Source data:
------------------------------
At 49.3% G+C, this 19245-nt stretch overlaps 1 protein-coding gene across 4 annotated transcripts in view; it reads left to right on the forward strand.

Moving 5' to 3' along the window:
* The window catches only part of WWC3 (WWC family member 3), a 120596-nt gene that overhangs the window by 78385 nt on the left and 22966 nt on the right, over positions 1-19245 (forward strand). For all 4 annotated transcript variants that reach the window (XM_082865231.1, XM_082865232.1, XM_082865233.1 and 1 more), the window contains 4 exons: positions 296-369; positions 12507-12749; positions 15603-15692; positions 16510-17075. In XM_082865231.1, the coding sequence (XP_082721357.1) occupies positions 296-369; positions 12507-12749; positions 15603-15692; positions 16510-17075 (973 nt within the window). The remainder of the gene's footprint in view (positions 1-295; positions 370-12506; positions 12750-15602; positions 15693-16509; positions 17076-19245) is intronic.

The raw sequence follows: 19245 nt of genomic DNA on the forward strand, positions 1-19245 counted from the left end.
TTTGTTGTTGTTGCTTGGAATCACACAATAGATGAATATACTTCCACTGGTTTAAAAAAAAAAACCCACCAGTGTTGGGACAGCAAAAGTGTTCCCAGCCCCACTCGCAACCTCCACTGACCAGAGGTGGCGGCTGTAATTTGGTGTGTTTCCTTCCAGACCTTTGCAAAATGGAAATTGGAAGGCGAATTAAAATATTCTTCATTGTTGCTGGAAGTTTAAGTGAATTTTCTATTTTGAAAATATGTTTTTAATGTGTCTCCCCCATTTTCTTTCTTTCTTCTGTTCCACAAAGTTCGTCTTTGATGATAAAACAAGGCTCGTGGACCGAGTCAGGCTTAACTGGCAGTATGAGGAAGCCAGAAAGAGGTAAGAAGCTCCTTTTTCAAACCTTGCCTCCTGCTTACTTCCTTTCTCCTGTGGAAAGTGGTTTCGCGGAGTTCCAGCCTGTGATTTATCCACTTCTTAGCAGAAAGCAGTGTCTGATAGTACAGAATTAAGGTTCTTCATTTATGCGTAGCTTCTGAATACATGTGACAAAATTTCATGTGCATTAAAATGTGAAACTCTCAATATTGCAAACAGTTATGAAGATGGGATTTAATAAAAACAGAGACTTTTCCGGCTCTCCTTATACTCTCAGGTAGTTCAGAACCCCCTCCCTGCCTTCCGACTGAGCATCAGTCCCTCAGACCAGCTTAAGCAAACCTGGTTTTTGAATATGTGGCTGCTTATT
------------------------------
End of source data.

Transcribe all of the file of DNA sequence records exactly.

At 49.3% G+C, this 19245-nt stretch overlaps 1 protein-coding gene across 4 annotated transcripts in view; it reads left to right on the forward strand.

Moving 5' to 3' along the window:
* The window catches only part of WWC3 (WWC family member 3), a 120596-nt gene that overhangs the window by 78385 nt on the left and 22966 nt on the right, over positions 1-19245 (forward strand). For all 4 annotated transcript variants that reach the window (XM_082865231.1, XM_082865232.1, XM_082865233.1 and 1 more), the window contains 4 exons: positions 296-369; positions 12507-12749; positions 15603-15692; positions 16510-17075. In XM_082865231.1, the coding sequence (XP_082721357.1) occupies positions 296-369; positions 12507-12749; positions 15603-15692; positions 16510-17075 (973 nt within the window). The remainder of the gene's footprint in view (positions 1-295; positions 370-12506; positions 12750-15602; positions 15693-16509; positions 17076-19245) is intronic.

The raw sequence follows: 19245 nt of genomic DNA on the forward strand, positions 1-19245 counted from the left end.
TTTGTTGTTGTTGCTTGGAATCACACAATAGATGAATATACTTCCACTGGTTTAAAAAAAAAAACCCACCAGTGTTGGGACAGCAAAAGTGTTCCCAGCCCCACTCGCAACCTCCACTGACCAGAGGTGGCGGCTGTAATTTGGTGTGTTTCCTTCCAGACCTTTGCAAAATGGAAATTGGAAGGCGAATTAAAATATTCTTCATTGTTGCTGGAAGTTTAAGTGAATTTTCTATTTTGAAAATATGTTTTTAATGTGTCTCCCCCATTTTCTTTCTTTCTTCTGTTCCACAAAGTTCGTCTTTGATGATAAAACAAGGCTCGTGGACCGAGTCAGGCTTAACTGGCAGTATGAGGAAGCCAGAAAGAGGTAAGAAGCTCCTTTTTCAAACCTTGCCTCCTGCTTACTTCCTTTCTCCTGTGGAAAGTGGTTTCGCGGAGTTCCAGCCTGTGATTTATCCACTTCTTAGCAGAAAGCAGTGTCTGATAGTACAGAATTAAGGTTCTTCATTTATGCGTAGCTTCTGAATACATGTGACAAAATTTCATGTGCATTAAAATGTGAAACTCTCAATATTGCAAACAGTTATGAAGATGGGATTTAATAAAAACAGAGACTTTTCCGGCTCTCCTTATACTCTCAGGTAGTTCAGAACCCCCTCCCTGCCTTCCGACTGAGCATCAGTCCCTCAGACCAGCTTAAGCAAACCTGGTTTTTGAATATGTGGCTGCTTATT